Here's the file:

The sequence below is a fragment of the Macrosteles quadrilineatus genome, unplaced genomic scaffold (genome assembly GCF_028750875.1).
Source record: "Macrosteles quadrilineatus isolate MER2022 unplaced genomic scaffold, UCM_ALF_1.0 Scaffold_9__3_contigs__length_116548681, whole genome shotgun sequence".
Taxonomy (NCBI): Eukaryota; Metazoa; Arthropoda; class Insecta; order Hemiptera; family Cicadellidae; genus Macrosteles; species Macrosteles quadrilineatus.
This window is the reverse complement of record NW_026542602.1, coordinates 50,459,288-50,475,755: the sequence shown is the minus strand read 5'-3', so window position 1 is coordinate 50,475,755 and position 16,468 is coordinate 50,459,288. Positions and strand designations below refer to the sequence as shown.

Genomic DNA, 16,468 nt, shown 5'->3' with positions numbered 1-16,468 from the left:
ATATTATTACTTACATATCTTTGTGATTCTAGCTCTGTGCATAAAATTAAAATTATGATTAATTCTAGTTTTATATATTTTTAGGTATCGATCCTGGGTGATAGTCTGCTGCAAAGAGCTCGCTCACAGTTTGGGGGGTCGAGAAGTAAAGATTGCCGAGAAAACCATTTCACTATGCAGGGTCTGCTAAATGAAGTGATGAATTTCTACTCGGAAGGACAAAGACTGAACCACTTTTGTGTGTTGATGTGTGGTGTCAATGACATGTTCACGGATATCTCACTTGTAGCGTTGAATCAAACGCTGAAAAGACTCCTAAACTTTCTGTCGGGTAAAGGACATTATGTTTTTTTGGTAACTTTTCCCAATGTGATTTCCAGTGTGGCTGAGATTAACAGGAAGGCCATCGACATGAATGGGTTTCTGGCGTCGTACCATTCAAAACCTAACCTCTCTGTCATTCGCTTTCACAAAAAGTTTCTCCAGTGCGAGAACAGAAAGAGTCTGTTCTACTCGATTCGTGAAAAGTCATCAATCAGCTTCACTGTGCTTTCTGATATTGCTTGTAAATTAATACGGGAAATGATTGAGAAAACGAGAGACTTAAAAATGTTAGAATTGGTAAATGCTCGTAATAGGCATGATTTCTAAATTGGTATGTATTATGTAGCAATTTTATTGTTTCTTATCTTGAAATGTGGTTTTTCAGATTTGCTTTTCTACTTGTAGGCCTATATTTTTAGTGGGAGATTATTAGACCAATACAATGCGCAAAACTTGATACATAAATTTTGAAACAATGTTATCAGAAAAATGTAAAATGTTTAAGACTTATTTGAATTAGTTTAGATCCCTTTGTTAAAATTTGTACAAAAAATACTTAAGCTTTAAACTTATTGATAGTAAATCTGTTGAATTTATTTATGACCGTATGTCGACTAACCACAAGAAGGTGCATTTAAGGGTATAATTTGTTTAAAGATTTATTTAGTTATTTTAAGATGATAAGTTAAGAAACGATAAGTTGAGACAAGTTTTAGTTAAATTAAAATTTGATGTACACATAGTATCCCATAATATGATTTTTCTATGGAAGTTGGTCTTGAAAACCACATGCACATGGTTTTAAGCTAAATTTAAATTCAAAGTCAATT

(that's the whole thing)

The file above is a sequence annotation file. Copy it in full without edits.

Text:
The sequence below is a fragment of the Macrosteles quadrilineatus genome, unplaced genomic scaffold (genome assembly GCF_028750875.1).
Source record: "Macrosteles quadrilineatus isolate MER2022 unplaced genomic scaffold, UCM_ALF_1.0 Scaffold_9__3_contigs__length_116548681, whole genome shotgun sequence".
Taxonomy (NCBI): Eukaryota; Metazoa; Arthropoda; class Insecta; order Hemiptera; family Cicadellidae; genus Macrosteles; species Macrosteles quadrilineatus.
This window is the reverse complement of record NW_026542602.1, coordinates 50,459,288-50,475,755: the sequence shown is the minus strand read 5'-3', so window position 1 is coordinate 50,475,755 and position 16,468 is coordinate 50,459,288. Positions and strand designations below refer to the sequence as shown.

Genomic DNA, 16,468 nt, shown 5'->3' with positions numbered 1-16,468 from the left:
ATATTATTACTTACATATCTTTGTGATTCTAGCTCTGTGCATAAAATTAAAATTATGATTAATTCTAGTTTTATATATTTTTAGGTATCGATCCTGGGTGATAGTCTGCTGCAAAGAGCTCGCTCACAGTTTGGGGGGTCGAGAAGTAAAGATTGCCGAGAAAACCATTTCACTATGCAGGGTCTGCTAAATGAAGTGATGAATTTCTACTCGGAAGGACAAAGACTGAACCACTTTTGTGTGTTGATGTGTGGTGTCAATGACATGTTCACGGATATCTCACTTGTAGCGTTGAATCAAACGCTGAAAAGACTCCTAAACTTTCTGTCGGGTAAAGGACATTATGTTTTTTTGGTAACTTTTCCCAATGTGATTTCCAGTGTGGCTGAGATTAACAGGAAGGCCATCGACATGAATGGGTTTCTGGCGTCGTACCATTCAAAACCTAACCTCTCTGTCATTCGCTTTCACAAAAAGTTTCTCCAGTGCGAGAACAGAAAGAGTCTGTTCTACTCGATTCGTGAAAAGTCATCAATCAGCTTCACTGTGCTTTCTGATATTGCTTGTAAATTAATACGGGAAATGATTGAGAAAACGAGAGACTTAAAAATGTTAGAATTGGTAAATGCTCGTAATAGGCATGATTTCTAAATTGGTATGTATTATGTAGCAATTTTATTGTTTCTTATCTTGAAATGTGGTTTTTCAGATTTGCTTTTCTACTTGTAGGCCTATATTTTTAGTGGGAGATTATTAGACCAATACAATGCGCAAAACTTGATACATAAATTTTGAAACAATGTTATCAGAAAAATGTAAAATGTTTAAGACTTATTTGAATTAGTTTAGATCCCTTTGTTAAAATTTGTACAAAAAATACTTAAGCTTTAAACTTATTGATAGTAAATCTGTTGAATTTATTTATGACCGTATGTCGACTAACCACAAGAAGGTGCATTTAAGGGTATAATTTGTTTAAAGATTTATTTAGTTATTTTAAGATGATAAGTTAAGAAACGATAAGTTGAGACAAGTTTTAGTTAAATTAAAATTTGATGTACACATAGTATCCCATAATATGATTTTTCTATGGAAGTTGGTCTTGAAAACCACATGCACATGGTTTTAAGCTAAATTTAAATTCAAAGTCAATT